It’s International Day of Forests and this year’s theme —Forest Restoration: A path to recovery and well-being — couldn’t be timelier.
The importance of forests to biodiversity, ecosystem services, food systems, human health, local economies and tackling climate change can’t be overstated. The events of the past 12 months have provided evidence of our inextricable link to nature and the dangers of upsetting this fine balance, as well as a wakeup call to what’s in store if we continue to hit the snooze button.
Yet during that same period, deforestation increased by more than 50%. At the same time, companies missed the mark on a major milestone on the road to eliminating deforestation from their supply chains by 2030 — halving deforestation by 2020.
Resources to help businesses tackle deforestation-related impacts to make progress on biodiversity and climate goals.
Deforestation accounts for 15% of global GHG emissions and makes up a significant portion of companies’ land-related impacts — on average, nearly 24% of company revenues depend on commodities linked to deforestation. We won’t be able to solve the growing climate and biodiversity crisis without a solution for deforestation. The sooner companies start on that journey, the more resilient they’ll become and will be better positioned to make meaningful progress on climate and biodiversity goals.
Want to learn more about how working with nature can help your team tackle its climate and biodiversity goals? Here are a few resources to get started:
For companies in land-based industries, natural climate solutions — conservation, restoration and regenerative land management activities that draw carbon out of the atmosphere — are the most relevant and the most untapped reduction opportunities for corporate carbon strategies.
Most sustainability professionals aren’t clear about what biodiversity loss means for business and how to tackle it. Here’s what you need to know.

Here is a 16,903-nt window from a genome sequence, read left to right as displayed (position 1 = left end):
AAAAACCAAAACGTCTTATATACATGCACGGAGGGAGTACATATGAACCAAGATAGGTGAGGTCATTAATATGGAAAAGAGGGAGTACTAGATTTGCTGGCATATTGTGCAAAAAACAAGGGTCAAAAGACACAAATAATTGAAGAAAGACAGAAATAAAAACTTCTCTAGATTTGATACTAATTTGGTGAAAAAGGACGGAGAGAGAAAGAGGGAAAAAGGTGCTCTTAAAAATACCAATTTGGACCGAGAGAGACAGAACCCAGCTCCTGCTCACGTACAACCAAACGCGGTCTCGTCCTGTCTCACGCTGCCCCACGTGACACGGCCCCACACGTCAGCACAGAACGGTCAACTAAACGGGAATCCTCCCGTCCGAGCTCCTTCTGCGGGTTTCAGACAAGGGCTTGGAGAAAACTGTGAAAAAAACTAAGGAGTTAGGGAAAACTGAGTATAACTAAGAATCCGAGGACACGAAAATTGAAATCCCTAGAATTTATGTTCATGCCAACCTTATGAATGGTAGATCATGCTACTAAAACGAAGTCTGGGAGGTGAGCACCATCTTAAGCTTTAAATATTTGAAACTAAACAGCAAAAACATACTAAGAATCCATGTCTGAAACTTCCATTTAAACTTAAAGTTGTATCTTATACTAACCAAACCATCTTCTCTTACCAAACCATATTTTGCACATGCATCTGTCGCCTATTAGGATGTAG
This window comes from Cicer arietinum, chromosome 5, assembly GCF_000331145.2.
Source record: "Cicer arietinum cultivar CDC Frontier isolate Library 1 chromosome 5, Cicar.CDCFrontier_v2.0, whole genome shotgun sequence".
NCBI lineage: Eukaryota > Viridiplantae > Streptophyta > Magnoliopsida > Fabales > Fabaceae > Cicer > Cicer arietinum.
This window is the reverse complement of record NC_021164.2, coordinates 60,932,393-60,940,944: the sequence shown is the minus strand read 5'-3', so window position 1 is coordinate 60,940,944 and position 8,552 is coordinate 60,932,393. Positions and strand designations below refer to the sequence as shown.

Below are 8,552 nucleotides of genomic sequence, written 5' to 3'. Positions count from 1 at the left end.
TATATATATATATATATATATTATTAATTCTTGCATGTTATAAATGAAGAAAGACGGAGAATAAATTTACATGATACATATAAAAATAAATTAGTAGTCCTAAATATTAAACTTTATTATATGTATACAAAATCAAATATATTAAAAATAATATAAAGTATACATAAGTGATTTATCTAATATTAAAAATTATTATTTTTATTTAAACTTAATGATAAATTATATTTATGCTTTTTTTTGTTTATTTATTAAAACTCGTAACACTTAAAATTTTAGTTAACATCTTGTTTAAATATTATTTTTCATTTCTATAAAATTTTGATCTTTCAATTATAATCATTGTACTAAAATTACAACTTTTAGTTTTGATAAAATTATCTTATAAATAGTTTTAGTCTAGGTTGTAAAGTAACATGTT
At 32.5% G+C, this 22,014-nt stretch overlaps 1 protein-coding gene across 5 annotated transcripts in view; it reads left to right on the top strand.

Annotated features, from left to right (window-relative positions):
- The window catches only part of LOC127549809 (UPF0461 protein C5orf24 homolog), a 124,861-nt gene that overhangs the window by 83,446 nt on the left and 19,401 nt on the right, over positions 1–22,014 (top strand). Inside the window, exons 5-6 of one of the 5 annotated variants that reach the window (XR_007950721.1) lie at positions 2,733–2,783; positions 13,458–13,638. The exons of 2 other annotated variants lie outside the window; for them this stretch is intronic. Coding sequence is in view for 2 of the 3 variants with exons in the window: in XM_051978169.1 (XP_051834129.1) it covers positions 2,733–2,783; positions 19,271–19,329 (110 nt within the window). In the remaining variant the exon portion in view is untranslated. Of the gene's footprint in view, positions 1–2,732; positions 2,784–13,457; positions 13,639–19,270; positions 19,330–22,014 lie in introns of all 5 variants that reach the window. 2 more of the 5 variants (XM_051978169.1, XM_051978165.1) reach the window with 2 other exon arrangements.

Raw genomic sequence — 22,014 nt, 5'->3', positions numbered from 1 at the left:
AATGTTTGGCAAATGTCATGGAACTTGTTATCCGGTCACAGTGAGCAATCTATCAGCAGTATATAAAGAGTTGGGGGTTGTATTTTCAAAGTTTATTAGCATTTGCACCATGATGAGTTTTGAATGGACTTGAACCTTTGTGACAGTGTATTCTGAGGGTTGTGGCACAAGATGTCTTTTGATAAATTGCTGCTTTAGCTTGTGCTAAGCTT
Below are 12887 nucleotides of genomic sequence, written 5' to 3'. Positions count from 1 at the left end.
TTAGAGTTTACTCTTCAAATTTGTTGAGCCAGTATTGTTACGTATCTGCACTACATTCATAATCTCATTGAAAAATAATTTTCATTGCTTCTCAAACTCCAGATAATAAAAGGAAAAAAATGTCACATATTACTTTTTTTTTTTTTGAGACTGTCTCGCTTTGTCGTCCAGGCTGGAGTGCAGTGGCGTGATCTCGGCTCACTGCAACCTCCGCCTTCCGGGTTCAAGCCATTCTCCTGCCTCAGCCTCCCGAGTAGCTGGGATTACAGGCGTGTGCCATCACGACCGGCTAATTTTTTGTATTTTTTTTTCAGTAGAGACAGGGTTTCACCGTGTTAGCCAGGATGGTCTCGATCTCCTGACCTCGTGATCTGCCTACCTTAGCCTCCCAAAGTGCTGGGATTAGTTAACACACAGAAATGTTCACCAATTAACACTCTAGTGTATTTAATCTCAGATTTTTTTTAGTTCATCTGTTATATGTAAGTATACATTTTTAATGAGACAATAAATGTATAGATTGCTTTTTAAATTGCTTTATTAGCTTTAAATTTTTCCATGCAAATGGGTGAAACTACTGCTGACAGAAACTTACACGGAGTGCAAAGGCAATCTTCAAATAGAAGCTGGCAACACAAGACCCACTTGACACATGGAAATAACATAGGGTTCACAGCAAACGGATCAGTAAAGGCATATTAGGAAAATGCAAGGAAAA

METHODOLOGY + GUIDANCE
Accounting for Natural Climate Solutions: Guidance for Measuring GHG Emissions from Land, Forests, and Soils across the Supply Chain delivers a robust methodology to embed land-related emissions in corporate and product footprints, which can be used for science-based climate target setting efforts. The Guidance’s supporting Annex document provides detailed information on the scope of the proposed methodology, including technical instructions, context, debated challenges and limitations as well as references.
geoFootprint powerfully combines data from satellite imagery with environmental metrics to visualize and simulate the environmental footprints of key commodity crops on an interactive world map. Understand what’s driving your footprint, including deforestation, and transform how you measure and manage crops’ impact on the planet.
Using concrete project cases, experts demonstrate how leading companies are working collaboratively to deploy natural climate solutions that reduce climate impacts, assess strategic opportunities, mitigate risks and develop strong partnerships across their supply chains.
Hear from experts at Quantis, Cool Farm Tool, General Mills and WBCSD as we provide a peek at how geoFootprint helps you visualize and calculate agricultural supply chain impacts, how it complements the Cool Farm Tool to bridge the gap between farm-level assessment and supply chain strategies and how leading companies are using it across their value chain.
Quantis and Barry Callebaut worked in close partnership to develop an innovative carbon footprinting methodology to assess the impacts of land-use change and deforestation driven by cocoa farming. Designed specifically for the cocoa supply chain, this first of its kind methodology combines GPS data, satellite imagery and farm-level management data.
Braskem teamed up with Quantis to assess the land-use change (LUC) impact of its biopolyethylene (Green PE) from sugarcane ethanol. The results from the project provide a solid foundation for Braskem’s climate strategy, risk management, sustainable sourcing and communications.